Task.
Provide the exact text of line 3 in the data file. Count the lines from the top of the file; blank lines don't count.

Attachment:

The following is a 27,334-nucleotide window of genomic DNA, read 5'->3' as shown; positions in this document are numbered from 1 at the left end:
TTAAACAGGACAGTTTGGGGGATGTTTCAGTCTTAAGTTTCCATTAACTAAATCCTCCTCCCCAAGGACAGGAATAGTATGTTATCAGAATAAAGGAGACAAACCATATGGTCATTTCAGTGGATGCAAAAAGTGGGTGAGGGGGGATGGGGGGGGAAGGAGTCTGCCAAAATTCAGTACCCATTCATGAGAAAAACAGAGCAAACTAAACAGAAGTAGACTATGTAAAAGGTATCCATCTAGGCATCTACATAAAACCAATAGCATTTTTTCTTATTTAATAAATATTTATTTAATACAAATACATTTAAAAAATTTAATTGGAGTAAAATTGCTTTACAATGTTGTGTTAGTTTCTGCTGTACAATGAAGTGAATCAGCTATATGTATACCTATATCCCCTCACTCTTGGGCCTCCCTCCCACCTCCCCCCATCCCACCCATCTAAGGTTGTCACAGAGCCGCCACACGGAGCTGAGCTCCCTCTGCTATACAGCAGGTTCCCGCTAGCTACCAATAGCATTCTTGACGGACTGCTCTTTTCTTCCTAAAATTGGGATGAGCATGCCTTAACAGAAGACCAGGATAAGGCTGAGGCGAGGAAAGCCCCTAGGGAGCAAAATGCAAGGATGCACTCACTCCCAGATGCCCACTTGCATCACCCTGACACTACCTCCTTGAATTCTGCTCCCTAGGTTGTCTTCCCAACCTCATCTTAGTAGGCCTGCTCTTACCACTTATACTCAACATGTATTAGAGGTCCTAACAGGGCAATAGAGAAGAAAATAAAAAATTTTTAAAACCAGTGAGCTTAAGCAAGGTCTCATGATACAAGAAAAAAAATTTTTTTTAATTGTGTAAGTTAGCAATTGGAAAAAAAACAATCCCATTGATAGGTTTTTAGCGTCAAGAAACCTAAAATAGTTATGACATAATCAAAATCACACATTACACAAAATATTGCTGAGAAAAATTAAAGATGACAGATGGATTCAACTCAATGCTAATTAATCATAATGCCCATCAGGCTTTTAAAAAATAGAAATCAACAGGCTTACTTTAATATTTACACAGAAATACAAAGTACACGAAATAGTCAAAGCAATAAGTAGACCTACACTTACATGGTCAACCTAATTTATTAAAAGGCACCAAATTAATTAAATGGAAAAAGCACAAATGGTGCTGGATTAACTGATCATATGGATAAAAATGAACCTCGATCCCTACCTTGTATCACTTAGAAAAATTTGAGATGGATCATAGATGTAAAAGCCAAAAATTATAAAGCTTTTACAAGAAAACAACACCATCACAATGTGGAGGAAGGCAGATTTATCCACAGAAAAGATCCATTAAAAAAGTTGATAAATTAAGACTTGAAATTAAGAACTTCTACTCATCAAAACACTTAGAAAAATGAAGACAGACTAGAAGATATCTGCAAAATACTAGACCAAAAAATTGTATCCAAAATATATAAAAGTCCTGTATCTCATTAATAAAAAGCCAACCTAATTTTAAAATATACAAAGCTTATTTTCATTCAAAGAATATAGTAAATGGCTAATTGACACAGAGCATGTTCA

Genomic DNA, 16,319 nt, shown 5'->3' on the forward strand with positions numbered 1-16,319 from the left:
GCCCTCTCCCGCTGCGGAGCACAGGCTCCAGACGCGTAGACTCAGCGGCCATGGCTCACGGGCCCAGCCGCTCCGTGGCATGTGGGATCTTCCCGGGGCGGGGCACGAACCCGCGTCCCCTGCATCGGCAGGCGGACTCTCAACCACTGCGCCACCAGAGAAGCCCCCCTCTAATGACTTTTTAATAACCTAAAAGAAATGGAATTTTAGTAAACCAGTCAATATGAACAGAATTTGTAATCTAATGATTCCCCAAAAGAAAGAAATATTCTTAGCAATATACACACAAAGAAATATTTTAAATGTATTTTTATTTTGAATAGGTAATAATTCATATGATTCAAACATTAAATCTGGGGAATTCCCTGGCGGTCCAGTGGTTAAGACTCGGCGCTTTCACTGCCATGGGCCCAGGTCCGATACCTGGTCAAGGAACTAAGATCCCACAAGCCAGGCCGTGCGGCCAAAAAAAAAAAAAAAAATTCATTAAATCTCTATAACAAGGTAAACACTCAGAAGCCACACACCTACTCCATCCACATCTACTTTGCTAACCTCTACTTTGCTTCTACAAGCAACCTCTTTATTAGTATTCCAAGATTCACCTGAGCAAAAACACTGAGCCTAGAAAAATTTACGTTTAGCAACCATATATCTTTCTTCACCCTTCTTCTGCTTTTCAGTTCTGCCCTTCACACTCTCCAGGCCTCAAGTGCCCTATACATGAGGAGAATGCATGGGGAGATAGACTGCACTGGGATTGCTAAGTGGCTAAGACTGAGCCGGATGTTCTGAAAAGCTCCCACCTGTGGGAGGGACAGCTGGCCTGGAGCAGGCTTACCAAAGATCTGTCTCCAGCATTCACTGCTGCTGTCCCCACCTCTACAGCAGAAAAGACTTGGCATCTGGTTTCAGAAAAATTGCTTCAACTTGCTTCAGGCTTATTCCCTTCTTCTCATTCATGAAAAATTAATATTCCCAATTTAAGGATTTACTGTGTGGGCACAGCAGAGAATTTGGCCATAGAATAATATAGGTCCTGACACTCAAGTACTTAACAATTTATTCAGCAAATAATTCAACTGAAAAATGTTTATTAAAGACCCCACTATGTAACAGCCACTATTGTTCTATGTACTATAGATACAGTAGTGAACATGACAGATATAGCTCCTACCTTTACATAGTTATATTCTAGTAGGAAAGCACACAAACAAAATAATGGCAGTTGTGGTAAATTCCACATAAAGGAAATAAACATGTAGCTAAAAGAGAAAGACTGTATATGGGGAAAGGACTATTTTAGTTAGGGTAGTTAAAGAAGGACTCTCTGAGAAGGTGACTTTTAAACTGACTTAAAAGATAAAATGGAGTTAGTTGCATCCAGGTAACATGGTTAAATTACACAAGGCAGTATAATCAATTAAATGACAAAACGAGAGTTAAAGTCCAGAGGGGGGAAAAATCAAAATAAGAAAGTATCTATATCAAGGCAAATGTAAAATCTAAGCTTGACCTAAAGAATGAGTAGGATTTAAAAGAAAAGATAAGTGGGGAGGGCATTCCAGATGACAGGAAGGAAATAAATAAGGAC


Genomic DNA, 16,319 nt, shown 5'->3' on the forward strand with positions numbered 1-16,319 from the left: